The Pros and Cons of a Thrift Savings Plan Loan

Hands giving money
••• Roger Spooner/Photographer's Choice RF/Getty Images

Taking out a Thrift Savings Plan loan has advantages and disadvantages, but the disadvantages far outweigh the advantages for most people. Even the US Office of Personnel Management (OPM) advises federal employees to exhaust all other loan options before borrowing from their Thrift Savings Plan accounts. The Thrift Savings Plan is one of the three primary methods employees under the Federal Employees Retirement System use to save for retirement. The others are pensions and Social Security.


Many people find substantial advantages to Thrift Savings Plan loans and opt in despite the OPM's suggestion to exhaust other options first.

  • Low-interest rate: The interest rate on Thrift Savings Plan loans is the same as the rate of return on the G Fund. This fund is one of the funds available to invest in through the Thrift Savings Plan and is made up of government securities. The G Fund and other Thrift Savings Plan funds are used to create the investment mixes for target date funds available to plan participants. The G Fund typically has a rate of return of less than 2 percent. The rate used for a loan is the G Fund rate the day the loan is taken out.
  • A wide range of allowable loan amounts: Provided you have the money in your account, you can borrow between $1,000 and $50,000. The Thrift Savings Plan website has a loan calculator you can use to estimate your loan payments.
  • Repayment through payroll deductions: From a processing standpoint, Thrift Savings Plan loans are easy to repay. Payments are made by payroll deduction.
  • Ability to make additional payments at any time: If you want to make an additional payment on your loan, you can do that with a loan repayment coupon available on the plan website. The coupon helps ensure that your payment is applied to your loan. If you pay off the extra principal in the early years of your loan, you can pay the loan off early or reamortize it to make smaller payments.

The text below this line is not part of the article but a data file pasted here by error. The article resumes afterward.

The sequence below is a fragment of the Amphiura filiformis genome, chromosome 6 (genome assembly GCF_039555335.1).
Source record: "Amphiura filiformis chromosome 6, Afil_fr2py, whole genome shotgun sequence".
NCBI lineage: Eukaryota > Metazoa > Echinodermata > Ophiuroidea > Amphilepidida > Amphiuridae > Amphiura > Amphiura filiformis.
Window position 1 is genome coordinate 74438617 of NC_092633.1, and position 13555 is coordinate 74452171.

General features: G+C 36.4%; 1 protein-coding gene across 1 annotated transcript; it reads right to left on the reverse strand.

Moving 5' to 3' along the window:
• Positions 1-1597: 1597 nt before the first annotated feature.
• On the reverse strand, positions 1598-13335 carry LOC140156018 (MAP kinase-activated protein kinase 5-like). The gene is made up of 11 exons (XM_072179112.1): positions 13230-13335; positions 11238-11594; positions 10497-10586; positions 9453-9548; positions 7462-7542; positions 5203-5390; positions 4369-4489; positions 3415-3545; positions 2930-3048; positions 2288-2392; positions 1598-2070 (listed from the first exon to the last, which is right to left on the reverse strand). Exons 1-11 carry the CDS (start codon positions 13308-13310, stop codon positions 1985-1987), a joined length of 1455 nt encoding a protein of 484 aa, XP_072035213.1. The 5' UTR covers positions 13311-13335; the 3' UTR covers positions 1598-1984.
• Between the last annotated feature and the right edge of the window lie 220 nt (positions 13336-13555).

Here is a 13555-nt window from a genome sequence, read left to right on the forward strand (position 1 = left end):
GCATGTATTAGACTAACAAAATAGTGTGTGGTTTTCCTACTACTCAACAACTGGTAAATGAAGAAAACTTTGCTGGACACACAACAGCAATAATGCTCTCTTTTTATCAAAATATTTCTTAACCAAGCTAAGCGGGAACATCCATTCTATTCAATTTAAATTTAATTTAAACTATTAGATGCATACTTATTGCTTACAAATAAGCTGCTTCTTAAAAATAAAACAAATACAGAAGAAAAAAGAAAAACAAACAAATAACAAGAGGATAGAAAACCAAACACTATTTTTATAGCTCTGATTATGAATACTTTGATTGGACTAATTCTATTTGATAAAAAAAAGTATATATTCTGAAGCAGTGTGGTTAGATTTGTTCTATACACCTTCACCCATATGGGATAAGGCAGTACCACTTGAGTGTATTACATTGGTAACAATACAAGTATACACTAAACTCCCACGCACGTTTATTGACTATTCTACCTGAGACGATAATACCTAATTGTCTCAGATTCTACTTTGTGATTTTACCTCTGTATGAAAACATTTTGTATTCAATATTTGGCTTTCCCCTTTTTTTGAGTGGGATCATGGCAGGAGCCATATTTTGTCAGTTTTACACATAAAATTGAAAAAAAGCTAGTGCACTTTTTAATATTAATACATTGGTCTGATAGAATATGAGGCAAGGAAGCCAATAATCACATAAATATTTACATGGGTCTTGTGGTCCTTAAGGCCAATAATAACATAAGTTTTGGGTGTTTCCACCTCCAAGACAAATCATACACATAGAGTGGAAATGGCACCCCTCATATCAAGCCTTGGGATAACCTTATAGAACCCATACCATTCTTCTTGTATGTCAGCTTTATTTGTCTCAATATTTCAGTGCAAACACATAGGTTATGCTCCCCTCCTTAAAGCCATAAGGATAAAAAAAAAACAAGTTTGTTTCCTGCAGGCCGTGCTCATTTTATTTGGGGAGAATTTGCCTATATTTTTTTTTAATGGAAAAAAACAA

The negative implications of a TSP loan are considerable, and require as much—if not more—attention than the positives.

    • Application processing fee: A $50 processing fee is applied to each loan. It is deducted from the money you receive when you take out the loan.
    • Missing out on earnings: This is the most significant disadvantage of taking out a Thrift Savings Plan loan. You are essentially borrowing from your own future when you take out the loan. When you remove the money from your Thrift Savings Plan account, you forgo the investment growth you would have earned. On top of that, you have to pay back your own money with interest.
    • 90-day repayment if you leave federal service: If you leave federal service while you have a Thrift Savings Plan loan outstanding, you must repay it within 90 days. Otherwise, the outstanding amount will be reported to the Internal Revenue Service as income.
    • Short loan terms: The loan periods are relatively short. General purpose loans must be repaid within five years. Residential loans must be paid off within 15 years.

    To reiterate, OPM recommends exhausting all other loan options before taking out a loan from a Thrift Savings Plan account.